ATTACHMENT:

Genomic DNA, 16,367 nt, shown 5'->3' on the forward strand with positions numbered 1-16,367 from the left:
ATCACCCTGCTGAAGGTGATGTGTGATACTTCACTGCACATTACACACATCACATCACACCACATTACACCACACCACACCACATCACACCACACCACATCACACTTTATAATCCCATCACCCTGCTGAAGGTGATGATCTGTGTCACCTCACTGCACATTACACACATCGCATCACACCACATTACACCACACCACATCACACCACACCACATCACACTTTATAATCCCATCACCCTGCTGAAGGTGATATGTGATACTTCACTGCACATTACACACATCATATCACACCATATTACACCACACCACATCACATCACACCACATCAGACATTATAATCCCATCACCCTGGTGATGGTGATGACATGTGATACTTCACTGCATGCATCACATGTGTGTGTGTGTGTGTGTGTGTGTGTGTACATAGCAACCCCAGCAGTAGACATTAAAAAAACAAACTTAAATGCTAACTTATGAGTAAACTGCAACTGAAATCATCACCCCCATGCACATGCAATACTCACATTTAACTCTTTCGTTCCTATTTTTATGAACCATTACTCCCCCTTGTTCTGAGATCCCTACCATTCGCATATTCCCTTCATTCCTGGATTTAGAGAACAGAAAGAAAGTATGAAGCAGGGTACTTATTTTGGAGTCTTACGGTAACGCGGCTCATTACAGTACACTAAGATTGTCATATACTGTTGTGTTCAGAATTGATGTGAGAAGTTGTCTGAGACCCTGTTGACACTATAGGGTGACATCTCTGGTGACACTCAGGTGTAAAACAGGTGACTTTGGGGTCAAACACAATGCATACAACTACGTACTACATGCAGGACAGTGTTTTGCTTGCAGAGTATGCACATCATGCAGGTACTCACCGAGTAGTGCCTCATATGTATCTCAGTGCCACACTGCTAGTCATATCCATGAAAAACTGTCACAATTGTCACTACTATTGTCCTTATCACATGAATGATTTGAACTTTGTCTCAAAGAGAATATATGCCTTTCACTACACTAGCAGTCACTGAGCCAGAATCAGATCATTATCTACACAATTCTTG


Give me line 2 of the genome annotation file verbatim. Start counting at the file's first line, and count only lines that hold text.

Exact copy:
ATCACCCTGCTGAAGGTGATGTGTGATACTTCACTGCACATTACACACATCACATCACACCACATTACACCACACCACACCACATCACACCACACCACATCACACTTTATAATCCCATCACCCTGCTGAAGGTGATGATCTGTGTCACCTCACTGCACATTACACACATCGCATCACACCACATTACACCACACCACATCACACCACACCACATCACACTTTATAATCCCATCACCCTGCTGAAGGTGATATGTGATACTTCACTGCACATTACACACATCATATCACACCATATTACACCACACCACATCACATCACACCACATCAGACATTATAATCCCATCACCCTGGTGATGGTGATGACATGTGATACTTCACTGCATGCATCACATGTGTGTGTGTGTGTGTGTGTGTGTGTGTACATAGCAACCCCAGCAGTAGACATTAAAAAAACAAACTTAAATGCTAACTTATGAGTAAACTGCAACTGAAATCATCACCCCCATGCACATGCAATACTCACATTTAACTCTTTCGTTCCTATTTTTATGAACCATTACTCCCCCTTGTTCTGAGATCCCTACCATTCGCATATTCCCTTCATTCCTGGATTTAGAGAACAGAAAGAAAGTATGAAGCAGGGTACTTATTTTGGAGTCTTACGGTAACGCGGCTCATTACAGTACACTAAGATTGTCATATACTGTTGTGTTCAGAATTGATGTGAGAAGTTGTCTGAGACCCTGTTGACACTATAGGGTGACATCTCTGGTGACACTCAGGTGTAAAACAGGTGACTTTGGGGTCAAACACAATGCATACAACTACGTACTACATGCAGGACAGTGTTTTGCTTGCAGAGTATGCACATCATGCAGGTACTCACCGAGTAGTGCCTCATATGTATCTCAGTGCCACACTGCTAGTCATATCCATGAAAAACTGTCACAATTGTCACTACTATTGTCCTTATCACATGAATGATTTGAACTTTGTCTCAAAGAGAATATATGCCTTTCACTACACTAGCAGTCACTGAGCCAGAATCAGATCATTATCTACACAATTCTTG